why would you want to burn 20%-40% more calories while hiking or backpacking?? that would require more than 20%-40% more food and water to carry, because not only do you have to carry more food and water for meals to make up for the additional exercise of using your arms, but you also have to carry more food and water to make up for the additional calories burned while carrying extra food and water. Not to mention you have to waste time and money preparing the extra food, and you have to work more at your job to buy the additional food. If the 20% to 40% extra calories burned is true, trekking poles would be an utter waste,

  12. says

    Alina — I haven’t tried the carbon poles, but both my wife and I have Black Diamond poles and have been very happy with them. No problems at all in five years of use.

    Scott — You make a good point. I’m just reporting the data here (the link goes to the source of that info), but I cannot vouch for it’s accuracy. I will say that you should do what works for you, and that’s something that only experience — not I or anyone else — can tell you. I know that I used to scoff a the idea of using trekking poles, and now I wouldn’t backpack without them. That being said, there are times when I stow them, and on most hikes <10 miles or <2000 ft vertical gain I don’t bring them along.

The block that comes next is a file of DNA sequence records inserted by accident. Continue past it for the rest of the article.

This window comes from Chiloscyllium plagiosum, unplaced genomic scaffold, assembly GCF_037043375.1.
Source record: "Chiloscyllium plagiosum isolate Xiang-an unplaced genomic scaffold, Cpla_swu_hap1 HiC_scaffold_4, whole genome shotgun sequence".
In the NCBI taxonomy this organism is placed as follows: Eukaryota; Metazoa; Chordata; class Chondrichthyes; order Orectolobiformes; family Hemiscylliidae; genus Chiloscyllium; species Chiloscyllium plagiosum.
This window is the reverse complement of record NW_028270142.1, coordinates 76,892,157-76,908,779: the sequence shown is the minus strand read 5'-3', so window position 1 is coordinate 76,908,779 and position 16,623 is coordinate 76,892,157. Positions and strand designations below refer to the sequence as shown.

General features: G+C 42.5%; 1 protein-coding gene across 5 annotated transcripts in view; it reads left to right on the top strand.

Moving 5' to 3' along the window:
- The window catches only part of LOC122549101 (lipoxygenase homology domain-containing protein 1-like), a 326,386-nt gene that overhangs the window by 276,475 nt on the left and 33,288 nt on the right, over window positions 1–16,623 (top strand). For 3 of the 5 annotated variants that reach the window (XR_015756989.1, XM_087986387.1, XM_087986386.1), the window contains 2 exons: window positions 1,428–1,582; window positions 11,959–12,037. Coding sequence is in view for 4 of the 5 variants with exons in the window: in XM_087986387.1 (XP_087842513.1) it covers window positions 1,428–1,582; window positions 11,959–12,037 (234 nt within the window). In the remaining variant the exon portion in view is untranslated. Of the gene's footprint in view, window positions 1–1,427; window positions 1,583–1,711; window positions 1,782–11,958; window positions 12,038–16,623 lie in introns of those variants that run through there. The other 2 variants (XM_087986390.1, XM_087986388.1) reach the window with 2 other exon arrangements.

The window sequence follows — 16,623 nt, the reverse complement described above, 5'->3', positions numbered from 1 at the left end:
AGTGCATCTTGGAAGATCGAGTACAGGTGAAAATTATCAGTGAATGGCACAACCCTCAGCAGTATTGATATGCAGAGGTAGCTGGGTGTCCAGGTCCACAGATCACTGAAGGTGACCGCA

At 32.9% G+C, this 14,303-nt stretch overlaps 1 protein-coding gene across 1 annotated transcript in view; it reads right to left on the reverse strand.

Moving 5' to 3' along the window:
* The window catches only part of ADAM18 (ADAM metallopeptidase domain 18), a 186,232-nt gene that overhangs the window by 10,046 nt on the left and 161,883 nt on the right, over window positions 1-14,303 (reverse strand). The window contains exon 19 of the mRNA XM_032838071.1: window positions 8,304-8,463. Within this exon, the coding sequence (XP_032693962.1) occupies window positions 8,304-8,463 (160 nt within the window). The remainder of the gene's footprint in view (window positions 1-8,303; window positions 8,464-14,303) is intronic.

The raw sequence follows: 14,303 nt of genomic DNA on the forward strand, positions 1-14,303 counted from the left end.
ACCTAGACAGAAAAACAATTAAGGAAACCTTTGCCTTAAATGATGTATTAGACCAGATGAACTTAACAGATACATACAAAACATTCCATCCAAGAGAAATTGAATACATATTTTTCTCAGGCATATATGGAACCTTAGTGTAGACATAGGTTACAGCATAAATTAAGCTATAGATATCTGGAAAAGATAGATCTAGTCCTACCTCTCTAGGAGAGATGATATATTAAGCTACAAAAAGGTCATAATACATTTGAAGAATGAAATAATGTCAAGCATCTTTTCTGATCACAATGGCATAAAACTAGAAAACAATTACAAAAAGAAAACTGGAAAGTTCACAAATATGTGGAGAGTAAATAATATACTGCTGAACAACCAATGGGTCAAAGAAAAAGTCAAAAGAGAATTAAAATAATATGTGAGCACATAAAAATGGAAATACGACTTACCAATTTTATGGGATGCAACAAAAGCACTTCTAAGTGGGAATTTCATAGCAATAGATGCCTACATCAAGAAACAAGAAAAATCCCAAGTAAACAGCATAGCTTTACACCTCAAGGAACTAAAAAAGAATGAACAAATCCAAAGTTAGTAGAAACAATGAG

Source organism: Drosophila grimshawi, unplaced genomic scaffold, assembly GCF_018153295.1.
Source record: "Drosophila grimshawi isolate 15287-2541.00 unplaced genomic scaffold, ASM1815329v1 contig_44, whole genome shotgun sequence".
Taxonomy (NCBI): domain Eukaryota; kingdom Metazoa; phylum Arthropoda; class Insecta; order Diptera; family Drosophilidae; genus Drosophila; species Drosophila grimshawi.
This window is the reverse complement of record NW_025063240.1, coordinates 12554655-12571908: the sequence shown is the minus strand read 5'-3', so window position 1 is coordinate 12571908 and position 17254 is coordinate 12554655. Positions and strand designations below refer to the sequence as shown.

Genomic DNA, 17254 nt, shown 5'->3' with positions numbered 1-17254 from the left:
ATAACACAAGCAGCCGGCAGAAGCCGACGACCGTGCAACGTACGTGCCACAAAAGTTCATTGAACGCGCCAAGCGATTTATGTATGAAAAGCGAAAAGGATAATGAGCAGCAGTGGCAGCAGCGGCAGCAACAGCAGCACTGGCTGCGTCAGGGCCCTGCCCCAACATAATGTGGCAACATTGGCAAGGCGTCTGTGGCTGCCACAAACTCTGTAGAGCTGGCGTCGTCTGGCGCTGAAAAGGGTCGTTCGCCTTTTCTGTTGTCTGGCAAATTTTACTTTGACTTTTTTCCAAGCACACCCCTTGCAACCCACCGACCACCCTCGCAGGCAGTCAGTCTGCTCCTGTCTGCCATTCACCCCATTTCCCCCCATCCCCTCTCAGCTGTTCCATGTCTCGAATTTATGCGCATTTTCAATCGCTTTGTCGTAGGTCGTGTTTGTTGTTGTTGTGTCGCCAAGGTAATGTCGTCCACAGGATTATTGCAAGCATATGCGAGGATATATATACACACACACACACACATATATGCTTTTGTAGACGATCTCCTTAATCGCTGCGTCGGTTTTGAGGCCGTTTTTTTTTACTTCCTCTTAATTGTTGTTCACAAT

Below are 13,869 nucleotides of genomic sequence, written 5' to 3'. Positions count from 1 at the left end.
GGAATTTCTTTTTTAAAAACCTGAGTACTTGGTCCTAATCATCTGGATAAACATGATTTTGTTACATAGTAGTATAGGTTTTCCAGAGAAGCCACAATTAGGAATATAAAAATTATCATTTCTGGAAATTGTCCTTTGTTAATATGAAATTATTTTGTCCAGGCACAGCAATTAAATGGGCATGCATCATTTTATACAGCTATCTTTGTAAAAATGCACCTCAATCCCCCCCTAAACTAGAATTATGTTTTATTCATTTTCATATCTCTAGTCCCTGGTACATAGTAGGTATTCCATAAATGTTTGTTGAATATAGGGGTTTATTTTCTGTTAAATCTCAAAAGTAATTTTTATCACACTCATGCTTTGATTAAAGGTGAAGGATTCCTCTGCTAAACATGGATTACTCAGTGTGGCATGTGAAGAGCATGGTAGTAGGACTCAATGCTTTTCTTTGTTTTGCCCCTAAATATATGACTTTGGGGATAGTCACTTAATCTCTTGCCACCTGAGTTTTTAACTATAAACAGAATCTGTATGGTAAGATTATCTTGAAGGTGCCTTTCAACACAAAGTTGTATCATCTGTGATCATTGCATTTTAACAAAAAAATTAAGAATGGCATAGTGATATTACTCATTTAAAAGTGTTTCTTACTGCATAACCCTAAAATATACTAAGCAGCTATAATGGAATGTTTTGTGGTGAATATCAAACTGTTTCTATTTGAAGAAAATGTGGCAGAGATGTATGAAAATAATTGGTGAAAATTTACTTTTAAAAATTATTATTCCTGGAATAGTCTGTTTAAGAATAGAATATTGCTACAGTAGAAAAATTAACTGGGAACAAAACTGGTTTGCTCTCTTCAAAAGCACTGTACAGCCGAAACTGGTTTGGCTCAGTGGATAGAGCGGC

Oh, and when I am backpacking, I’m always running a caloric deficit (most people do). I couldn’t carry enough food to compensate for what I’m burning. If it’s a long hike (like the JMT) I make up for the deficit somewhat when I hit the resupply points.

  13. MM says

    Hi, Jeff. Thanks for a great write-up on trekking poles. I’m 40 years old/5’8″/average weight and have just taken up moderate-level hiking over the past year. I’m planning two group hiking trips next year…one to Montana/Canadian Rockies and one to Iceland. Can you please tell me which poles, in your opinion, would be preferable…the one size ones or the 74-140 cm ones? Do you think they’re both equally reliable? I would love your input. Thanks, and happy hiking.

  14. says

    MM – my personal preference and the poles that I use are telescopic. I like the Black Diamond poles because they have a camber-lock rather than a twist-lock (which I’ve heard is more prone to fail).